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When to Be Unremarkably Average

In my early days of blogging, I wrote a post that had a good amount of impact. It was called How to Be Unremarkably Average, and it featured a list of suggestions. For example:

Go to college because someone said you should get a degree, not because you want to learn anything.

Go overseas once or twice in your life, to somewhere safe like England.

Work at a job you don’t like for the majority of your professional life. Sit at a desk 40 hours a week for an average of 10 hours of productive work.

Believe in and actively defend “the way things used to be” even if your memory is hazy about when that actually was.

Never be the voice of dissent. Support your country’s foreign policy when it is popular and reject it when it is unpopular.

Gavin Aung Than, the artist behind Zen Pencils and now a series of children’s books, illustrated a version and sold it in his shop.

Most of the post still holds up, but in the aftermath of the Great Resignation, I’ve been thinking about the opposite idea: are there times when it’s actually good to be unremarkably average?

I’m thinking in particular of the workplace, at least the generic corporate workplace that many people spend the majority of their working lives in.

Why be exceptional all the time? Why give more than the bare minimum? Why strive while others are slacking?

That line of thinking seemed to make sense, and quiet quitting is still popular, after all. But then, as I thought about it some more, I realized a problem with the logic: If you mentally check out of the longest part of your day, it’s not just your employer who’s harmed. You might end up dulling your own senses, which are worth much more than any job.

The Bargain of Corporate Speaking

I know several authors in the business-career space who make a good living by speaking at corporate events attended by company employees.

There’s an implied Faustian bargain in this relationship. From the company’s side: we pay you lots of money (the going rate is $15,000 or more per talk), you speak to our employees and make them feel good about themselves, but just make sure they end up working harder for us.

I have a moral objection to that kind of contract, and I also don’t like to be told what to do, so I don’t get many of those gigs.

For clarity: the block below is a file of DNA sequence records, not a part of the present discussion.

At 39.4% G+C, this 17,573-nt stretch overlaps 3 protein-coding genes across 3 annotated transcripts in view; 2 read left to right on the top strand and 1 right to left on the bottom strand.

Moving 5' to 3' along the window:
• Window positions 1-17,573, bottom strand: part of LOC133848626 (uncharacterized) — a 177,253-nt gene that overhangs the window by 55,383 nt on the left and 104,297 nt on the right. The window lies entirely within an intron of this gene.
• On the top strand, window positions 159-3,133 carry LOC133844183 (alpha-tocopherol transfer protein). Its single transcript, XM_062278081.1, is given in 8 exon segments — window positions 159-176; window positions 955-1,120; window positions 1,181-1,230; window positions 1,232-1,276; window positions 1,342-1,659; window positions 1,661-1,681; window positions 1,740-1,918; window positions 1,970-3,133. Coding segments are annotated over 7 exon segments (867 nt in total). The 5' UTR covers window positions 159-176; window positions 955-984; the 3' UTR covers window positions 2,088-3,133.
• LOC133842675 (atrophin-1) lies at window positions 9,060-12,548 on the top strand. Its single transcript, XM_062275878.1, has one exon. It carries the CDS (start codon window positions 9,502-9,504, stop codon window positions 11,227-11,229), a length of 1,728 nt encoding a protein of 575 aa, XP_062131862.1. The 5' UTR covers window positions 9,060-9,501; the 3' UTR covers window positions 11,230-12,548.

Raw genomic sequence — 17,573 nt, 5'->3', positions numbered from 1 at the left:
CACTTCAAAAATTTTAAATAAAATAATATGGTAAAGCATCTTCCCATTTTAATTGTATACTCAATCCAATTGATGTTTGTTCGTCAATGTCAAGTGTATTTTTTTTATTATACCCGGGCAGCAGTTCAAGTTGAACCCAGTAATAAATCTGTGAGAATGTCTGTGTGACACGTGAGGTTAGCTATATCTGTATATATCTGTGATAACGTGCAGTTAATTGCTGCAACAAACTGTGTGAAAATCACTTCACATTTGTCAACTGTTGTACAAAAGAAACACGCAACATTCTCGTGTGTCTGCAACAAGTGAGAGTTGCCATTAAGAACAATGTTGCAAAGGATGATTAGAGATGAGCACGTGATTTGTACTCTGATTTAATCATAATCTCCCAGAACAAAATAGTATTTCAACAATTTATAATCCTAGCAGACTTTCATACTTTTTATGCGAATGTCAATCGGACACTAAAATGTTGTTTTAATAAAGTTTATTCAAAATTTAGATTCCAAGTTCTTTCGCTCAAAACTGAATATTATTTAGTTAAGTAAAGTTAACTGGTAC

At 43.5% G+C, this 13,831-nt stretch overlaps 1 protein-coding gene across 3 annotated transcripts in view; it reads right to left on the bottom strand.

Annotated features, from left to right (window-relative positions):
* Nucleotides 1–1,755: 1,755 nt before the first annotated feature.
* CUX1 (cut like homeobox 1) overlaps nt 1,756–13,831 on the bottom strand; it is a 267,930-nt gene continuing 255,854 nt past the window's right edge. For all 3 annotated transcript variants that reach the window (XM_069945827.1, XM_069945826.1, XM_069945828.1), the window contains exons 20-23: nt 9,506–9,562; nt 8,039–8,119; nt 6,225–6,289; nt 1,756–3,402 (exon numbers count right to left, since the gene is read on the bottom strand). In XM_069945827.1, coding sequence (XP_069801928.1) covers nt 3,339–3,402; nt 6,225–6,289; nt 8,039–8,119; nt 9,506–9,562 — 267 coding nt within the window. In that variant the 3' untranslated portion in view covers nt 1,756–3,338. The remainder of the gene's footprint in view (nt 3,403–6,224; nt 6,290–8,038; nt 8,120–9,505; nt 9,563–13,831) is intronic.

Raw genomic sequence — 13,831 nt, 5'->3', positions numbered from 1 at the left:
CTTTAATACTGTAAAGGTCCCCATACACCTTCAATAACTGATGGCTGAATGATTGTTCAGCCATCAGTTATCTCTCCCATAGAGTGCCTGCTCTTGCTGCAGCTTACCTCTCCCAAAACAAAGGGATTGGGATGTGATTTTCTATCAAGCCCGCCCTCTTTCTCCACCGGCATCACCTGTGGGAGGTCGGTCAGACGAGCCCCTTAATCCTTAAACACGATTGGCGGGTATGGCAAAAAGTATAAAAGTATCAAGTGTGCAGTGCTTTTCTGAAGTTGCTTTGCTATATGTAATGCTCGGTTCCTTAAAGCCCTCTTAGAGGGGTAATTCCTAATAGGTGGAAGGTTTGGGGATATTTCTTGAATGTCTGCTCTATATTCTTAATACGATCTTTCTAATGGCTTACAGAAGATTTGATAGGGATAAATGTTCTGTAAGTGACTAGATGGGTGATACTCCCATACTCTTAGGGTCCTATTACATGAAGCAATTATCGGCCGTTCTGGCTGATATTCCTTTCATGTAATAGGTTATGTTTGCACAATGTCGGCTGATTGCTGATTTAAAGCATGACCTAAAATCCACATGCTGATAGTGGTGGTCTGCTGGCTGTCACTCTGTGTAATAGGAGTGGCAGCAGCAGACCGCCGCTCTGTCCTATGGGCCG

But guess what? Maybe the speakers are right to encourage employees to show up more, at least in a way. If you decide to mentally opt-out of your day job, the greatest risk isn’t that you’re somehow cheating your employer. It’s that you’re shortchanging yourself.

I’ve never had a corporate job, but from what I hear, many employees tend to go through the motions, do what needs to get done, but always in a “working for the weekend,” semi-detached sort of way. Some of them even actively rebel, finding ways to stretch out tasks into longer amounts of time and generally disconnecting from any sense of mission.

This seems to be the very definition of unremarkably average. It also seems … unhealthy?

Don’t get me wrong; it’s not as though I think every corporate employee should give their best energy to their employer all the time. I actually think it’s more interesting when someone works an extra, secret job while they’re supposed to be on the clock somewhere else. Or when they start their own business, decide to learn a language on company time, or any other meaningful activity.

Merely passing the time, though, watching the clock, watching the metaphorical paint dry—I dunno. It just seems uninteresting and more soul-crushing than any bad job itself.

So if your job sucks, you should quit—quietly or otherwise. If you continue to just put in the bare minimum, you’ll find yourself wasting away.

Ultimately, we want to do something we care about and are motivated by—without an artificial, “be all you can be” pep talk. We don’t want to be unremarkably average. We want to be, in fact, remarkable.